From November 1, no household, self-employed person, company with fewer than 250 employees and no public institution, including schools, hospitals and offices, should pay more than 240 euros per megawatt-hour for power electricity, including value added tax. Converted into crowns and kilowatt hours, in which the government is presenting its new plans, it is 6 crowns including value added tax. This is the only hard fact we know about the capping of electricity prices, which was approved on Monday as a “national solution” by the government of Petr Fiala.
All other parameters (who will pay for it, how much it will cost the state) are still very unclear. As well as how this cap will actually work practically on accounts. The various statements and interpretations of ministers, advisers and press spokesmen give rise to more questions than answers.
In addition, on Tuesday, the European Commission sent a proposal for a “European-wide solution” to the debate, which further deepened the information noise and confusion. Based on all available information, we provide answers to basic questions to make it easier for readers to find their way around the topic of expensive energy, which is of interest to everyone, but which is increasingly difficult to understand in a rapid succession of often contradictory information.
Why is the ceiling so high when it is considerably lower in other countries?
In France 46 euros per megawatt hour, in Slovakia 61.21 euros per megawatt hour. Spain and Portugal only have a cap on gas for electricity production, not electricity itself. And the prices of power electricity there are around 156 euros per megawatt hour. Why is it such a high 240 euros per megawatt hour in our country? Why is the ceiling so high when the cost of electricity production in our nuclear power plants is around 35 euros per megawatt hour and in coal plants at the current price of emission allowances around 70 euros per megawatt hour? The entire difference between the production price and the current market price of 469 euros per megawatt hour is the net margin of producers and traders.
The government chose the ceiling so high because the state budget would no longer be able to pay for a ceiling at a lower level. In fact, it is not a ceiling, but a subsidy. Producers and traders will not lose any of the current profits. The government will pay them the difference between the current market price and the ceiling of 240 euros per megawatt hour. It is therefore a pure subsidy from the state budget. The reduction in electricity bills is paid for entirely by taxpayers.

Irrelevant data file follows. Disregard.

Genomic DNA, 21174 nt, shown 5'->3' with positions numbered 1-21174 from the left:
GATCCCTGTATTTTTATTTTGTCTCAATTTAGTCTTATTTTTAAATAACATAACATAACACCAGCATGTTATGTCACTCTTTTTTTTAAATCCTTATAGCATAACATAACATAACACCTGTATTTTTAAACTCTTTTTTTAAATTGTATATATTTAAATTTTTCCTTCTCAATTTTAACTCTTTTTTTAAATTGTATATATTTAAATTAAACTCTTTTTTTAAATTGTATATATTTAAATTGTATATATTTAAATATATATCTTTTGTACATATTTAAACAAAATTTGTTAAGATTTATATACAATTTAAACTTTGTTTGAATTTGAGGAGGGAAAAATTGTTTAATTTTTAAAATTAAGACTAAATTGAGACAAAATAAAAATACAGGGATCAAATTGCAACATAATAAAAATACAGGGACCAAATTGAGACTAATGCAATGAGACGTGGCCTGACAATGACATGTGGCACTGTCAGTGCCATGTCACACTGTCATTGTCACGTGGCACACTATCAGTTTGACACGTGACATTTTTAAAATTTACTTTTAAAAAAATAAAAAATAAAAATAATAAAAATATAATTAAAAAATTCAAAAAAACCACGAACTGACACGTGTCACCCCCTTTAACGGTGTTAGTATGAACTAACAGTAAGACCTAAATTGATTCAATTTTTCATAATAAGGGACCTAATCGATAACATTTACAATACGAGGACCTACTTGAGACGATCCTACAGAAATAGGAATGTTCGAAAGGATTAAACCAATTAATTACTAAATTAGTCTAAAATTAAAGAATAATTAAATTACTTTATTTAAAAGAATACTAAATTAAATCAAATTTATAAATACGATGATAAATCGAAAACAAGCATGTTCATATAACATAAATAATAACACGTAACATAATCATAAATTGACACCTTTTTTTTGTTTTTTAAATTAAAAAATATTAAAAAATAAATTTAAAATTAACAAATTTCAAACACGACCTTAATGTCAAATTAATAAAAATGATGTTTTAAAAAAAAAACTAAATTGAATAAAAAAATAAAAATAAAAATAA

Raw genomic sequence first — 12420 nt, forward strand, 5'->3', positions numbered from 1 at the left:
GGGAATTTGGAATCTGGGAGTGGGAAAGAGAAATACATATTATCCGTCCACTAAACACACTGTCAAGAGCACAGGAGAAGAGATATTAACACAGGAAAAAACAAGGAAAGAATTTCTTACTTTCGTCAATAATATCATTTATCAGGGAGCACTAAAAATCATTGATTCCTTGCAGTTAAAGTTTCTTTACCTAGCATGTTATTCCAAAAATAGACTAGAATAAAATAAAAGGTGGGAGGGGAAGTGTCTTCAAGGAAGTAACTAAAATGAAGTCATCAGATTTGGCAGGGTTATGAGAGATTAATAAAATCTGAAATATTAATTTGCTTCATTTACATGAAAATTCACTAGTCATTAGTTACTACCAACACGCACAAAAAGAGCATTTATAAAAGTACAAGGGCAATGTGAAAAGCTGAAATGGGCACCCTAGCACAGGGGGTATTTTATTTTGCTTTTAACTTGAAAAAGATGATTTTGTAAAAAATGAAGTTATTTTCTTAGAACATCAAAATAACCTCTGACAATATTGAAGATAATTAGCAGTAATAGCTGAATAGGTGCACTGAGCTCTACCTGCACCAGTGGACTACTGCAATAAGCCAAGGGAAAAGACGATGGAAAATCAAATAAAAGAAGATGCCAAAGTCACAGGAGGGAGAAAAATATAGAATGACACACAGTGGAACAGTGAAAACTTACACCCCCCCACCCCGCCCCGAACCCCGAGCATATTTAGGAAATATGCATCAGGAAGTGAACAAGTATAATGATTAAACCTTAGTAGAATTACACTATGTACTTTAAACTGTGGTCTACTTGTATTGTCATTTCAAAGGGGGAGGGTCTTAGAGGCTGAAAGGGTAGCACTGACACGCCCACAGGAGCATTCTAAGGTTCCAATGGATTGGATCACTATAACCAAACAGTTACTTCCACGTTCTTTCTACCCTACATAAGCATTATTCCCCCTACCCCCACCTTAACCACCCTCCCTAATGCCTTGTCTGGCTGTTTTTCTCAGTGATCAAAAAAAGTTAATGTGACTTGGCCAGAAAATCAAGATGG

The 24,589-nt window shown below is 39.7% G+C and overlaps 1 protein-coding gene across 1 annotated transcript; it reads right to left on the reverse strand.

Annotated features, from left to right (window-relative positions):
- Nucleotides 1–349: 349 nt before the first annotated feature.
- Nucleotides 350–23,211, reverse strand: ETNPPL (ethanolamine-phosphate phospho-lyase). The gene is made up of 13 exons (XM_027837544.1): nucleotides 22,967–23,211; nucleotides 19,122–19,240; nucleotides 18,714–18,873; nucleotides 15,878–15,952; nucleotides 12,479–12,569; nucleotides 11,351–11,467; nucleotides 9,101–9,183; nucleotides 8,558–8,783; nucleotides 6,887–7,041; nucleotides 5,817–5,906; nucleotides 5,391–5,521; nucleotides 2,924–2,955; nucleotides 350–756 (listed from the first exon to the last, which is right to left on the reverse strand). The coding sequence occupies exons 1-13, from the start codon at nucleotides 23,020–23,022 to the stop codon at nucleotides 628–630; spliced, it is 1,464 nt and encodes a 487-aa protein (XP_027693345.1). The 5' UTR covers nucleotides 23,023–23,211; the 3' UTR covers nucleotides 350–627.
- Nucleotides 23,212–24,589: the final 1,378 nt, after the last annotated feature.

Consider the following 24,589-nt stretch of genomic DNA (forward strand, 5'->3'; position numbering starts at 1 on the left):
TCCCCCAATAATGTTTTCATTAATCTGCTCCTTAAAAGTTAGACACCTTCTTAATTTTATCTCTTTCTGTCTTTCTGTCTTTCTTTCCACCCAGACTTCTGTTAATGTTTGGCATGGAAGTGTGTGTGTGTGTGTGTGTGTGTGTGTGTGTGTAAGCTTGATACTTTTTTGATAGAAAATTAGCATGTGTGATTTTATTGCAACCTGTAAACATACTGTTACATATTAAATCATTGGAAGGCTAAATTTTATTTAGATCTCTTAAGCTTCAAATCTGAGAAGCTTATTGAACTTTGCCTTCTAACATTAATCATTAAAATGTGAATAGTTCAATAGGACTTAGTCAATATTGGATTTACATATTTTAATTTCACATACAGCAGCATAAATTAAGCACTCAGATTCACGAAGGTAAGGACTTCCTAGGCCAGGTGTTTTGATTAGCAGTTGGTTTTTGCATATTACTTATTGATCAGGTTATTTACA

How will it work?
The basic principle, which no one talks about publicly, is that the cap only applies to traders, not to producers. If the producer (ČEZ, Pavel Tykač’s Sev.en, Daniel Křetínský’s EPH, which are the largest) sells electricity to a trader at the current market price of 496 euros per megawatt hour, the trader must sell it to the customer at a maximum of 240 euros per megawatt hour. But such a deal will bring him a loss of 256 euros per megawatt hour. This and his reasonable margin (there is talk of 5 to 6 percent) will be reimbursed by the state. This is a direct subsidy of cheaper electricity. The trader and the producer still earn the same. The subsidy will be paid by taxpayers.
If the ceiling were set at, say, 100 euros, the state budget would have to pay an additional 396 euros per megawatt hour at this market price. That’s why the ceiling is so high. These are extremely expensive subsidies.
How much will it cost the state budget?
The government presented an amount of 130 billion crowns. But this is not a serious estimate. Just a number that was supposed to become some kind of anchor, because it was obvious that the media, economists and investors would ask about the price. In reality, no one can guess. It will depend on the market price of electricity. At this point, if there is no cap on how much manufacturers can sell to merchants, it’s a bottomless subsidy mechanism.
Would it be possible without compensation from the state budget?
Yes, if the state would set a ceiling on the price at which producers can sell to traders. This would be determined as their costs plus a reasonable margin for manufacturers and traders. They would all earn and have no losses from production and trade, but on the contrary profits. Thus, they would have no right to compensation. The impact on the state budget would be zero. The price for customers would be reduced at the expense of the margins of manufacturers and traders. This is the principle proposed by Minister of Justice Pavel Blažek. But the government chose another.
Why won’t the government put a cap on manufacturers?